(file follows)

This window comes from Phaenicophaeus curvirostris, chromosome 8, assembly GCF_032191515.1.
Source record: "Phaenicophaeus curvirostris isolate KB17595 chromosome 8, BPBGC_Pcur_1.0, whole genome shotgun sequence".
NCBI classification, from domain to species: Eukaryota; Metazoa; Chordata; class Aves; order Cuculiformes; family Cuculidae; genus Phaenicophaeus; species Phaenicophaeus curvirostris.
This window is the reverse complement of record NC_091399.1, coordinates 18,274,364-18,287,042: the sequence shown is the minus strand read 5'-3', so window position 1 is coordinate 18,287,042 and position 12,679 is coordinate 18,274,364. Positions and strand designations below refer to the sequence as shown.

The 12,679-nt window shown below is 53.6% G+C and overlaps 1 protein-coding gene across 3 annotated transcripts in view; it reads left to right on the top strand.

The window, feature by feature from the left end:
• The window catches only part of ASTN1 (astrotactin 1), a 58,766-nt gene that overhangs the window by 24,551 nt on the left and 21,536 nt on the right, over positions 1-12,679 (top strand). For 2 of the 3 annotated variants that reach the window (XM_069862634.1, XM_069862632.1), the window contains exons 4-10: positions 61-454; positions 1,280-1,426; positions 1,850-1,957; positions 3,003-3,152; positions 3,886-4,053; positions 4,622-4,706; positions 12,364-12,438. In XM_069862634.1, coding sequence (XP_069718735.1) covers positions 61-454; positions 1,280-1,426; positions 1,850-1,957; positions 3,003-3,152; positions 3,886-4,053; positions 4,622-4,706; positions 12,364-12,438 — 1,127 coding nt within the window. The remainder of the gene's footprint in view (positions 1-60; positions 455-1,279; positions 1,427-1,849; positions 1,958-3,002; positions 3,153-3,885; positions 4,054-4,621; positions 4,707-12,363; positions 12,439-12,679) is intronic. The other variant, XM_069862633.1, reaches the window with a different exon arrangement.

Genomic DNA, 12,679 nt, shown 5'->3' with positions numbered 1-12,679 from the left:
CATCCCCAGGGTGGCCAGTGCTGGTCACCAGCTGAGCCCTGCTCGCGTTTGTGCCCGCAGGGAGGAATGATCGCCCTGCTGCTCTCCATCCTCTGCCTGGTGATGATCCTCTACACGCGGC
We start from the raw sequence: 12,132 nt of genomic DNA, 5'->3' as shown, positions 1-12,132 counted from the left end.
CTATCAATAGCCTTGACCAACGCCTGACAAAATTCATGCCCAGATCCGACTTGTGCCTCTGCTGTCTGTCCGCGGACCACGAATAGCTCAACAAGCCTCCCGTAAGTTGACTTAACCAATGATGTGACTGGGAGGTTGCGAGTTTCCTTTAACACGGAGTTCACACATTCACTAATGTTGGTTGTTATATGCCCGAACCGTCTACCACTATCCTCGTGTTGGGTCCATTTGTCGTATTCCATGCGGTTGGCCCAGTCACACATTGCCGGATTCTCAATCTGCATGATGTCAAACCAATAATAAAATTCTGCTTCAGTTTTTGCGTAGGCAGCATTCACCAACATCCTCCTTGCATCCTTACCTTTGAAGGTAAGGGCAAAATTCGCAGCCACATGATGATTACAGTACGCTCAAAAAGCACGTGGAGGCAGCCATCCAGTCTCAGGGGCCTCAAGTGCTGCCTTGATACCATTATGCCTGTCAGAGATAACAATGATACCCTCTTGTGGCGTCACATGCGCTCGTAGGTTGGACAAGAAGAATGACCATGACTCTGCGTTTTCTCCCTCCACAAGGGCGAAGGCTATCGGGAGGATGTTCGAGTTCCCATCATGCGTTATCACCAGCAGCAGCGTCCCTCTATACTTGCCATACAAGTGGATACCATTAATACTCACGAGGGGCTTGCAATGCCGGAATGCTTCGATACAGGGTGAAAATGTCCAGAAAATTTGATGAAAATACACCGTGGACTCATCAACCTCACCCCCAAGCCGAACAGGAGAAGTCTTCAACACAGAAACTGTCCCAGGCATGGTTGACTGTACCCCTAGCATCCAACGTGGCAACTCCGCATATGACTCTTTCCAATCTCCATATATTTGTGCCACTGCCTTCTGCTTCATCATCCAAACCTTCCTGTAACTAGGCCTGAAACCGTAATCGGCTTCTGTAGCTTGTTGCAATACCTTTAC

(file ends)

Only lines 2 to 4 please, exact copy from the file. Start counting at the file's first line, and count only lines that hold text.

Source record: "Phaenicophaeus curvirostris isolate KB17595 chromosome 8, BPBGC_Pcur_1.0, whole genome shotgun sequence".
NCBI classification, from domain to species: Eukaryota; Metazoa; Chordata; class Aves; order Cuculiformes; family Cuculidae; genus Phaenicophaeus; species Phaenicophaeus curvirostris.
This window is the reverse complement of record NC_091399.1, coordinates 18,274,364-18,287,042: the sequence shown is the minus strand read 5'-3', so window position 1 is coordinate 18,287,042 and position 12,679 is coordinate 18,274,364. Positions and strand designations below refer to the sequence as shown.